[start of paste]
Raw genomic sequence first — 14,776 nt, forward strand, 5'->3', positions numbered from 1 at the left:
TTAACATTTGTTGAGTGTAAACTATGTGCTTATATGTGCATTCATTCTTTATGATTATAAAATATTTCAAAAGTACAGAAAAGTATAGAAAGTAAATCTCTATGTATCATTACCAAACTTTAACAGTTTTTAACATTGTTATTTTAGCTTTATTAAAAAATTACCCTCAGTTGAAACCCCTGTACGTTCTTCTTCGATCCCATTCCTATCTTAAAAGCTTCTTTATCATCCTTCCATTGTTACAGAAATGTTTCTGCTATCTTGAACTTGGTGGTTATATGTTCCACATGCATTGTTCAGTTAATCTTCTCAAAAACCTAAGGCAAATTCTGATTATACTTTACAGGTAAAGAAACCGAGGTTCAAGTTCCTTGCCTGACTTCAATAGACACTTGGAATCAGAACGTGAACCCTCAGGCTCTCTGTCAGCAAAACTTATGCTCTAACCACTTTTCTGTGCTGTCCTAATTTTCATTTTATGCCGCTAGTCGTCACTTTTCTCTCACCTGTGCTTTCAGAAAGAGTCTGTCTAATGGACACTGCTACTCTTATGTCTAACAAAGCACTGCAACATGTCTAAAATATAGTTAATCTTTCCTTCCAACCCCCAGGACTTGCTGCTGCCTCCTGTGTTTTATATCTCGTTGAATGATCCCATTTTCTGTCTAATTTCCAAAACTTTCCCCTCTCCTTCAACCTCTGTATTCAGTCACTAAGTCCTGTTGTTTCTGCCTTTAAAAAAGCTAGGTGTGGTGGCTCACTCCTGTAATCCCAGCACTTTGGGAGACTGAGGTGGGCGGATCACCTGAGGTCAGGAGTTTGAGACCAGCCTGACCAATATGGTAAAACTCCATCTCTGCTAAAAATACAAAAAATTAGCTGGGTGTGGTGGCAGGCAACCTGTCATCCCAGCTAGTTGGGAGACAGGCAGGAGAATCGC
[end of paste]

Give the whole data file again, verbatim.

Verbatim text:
Raw genomic sequence first — 14,776 nt, forward strand, 5'->3', positions numbered from 1 at the left:
TTAACATTTGTTGAGTGTAAACTATGTGCTTATATGTGCATTCATTCTTTATGATTATAAAATATTTCAAAAGTACAGAAAAGTATAGAAAGTAAATCTCTATGTATCATTACCAAACTTTAACAGTTTTTAACATTGTTATTTTAGCTTTATTAAAAAATTACCCTCAGTTGAAACCCCTGTACGTTCTTCTTCGATCCCATTCCTATCTTAAAAGCTTCTTTATCATCCTTCCATTGTTACAGAAATGTTTCTGCTATCTTGAACTTGGTGGTTATATGTTCCACATGCATTGTTCAGTTAATCTTCTCAAAAACCTAAGGCAAATTCTGATTATACTTTACAGGTAAAGAAACCGAGGTTCAAGTTCCTTGCCTGACTTCAATAGACACTTGGAATCAGAACGTGAACCCTCAGGCTCTCTGTCAGCAAAACTTATGCTCTAACCACTTTTCTGTGCTGTCCTAATTTTCATTTTATGCCGCTAGTCGTCACTTTTCTCTCACCTGTGCTTTCAGAAAGAGTCTGTCTAATGGACACTGCTACTCTTATGTCTAACAAAGCACTGCAACATGTCTAAAATATAGTTAATCTTTCCTTCCAACCCCCAGGACTTGCTGCTGCCTCCTGTGTTTTATATCTCGTTGAATGATCCCATTTTCTGTCTAATTTCCAAAACTTTCCCCTCTCCTTCAACCTCTGTATTCAGTCACTAAGTCCTGTTGTTTCTGCCTTTAAAAAAGCTAGGTGTGGTGGCTCACTCCTGTAATCCCAGCACTTTGGGAGACTGAGGTGGGCGGATCACCTGAGGTCAGGAGTTTGAGACCAGCCTGACCAATATGGTAAAACTCCATCTCTGCTAAAAATACAAAAAATTAGCTGGGTGTGGTGGCAGGCAACCTGTCATCCCAGCTAGTTGGGAGACAGGCAGGAGAATCGC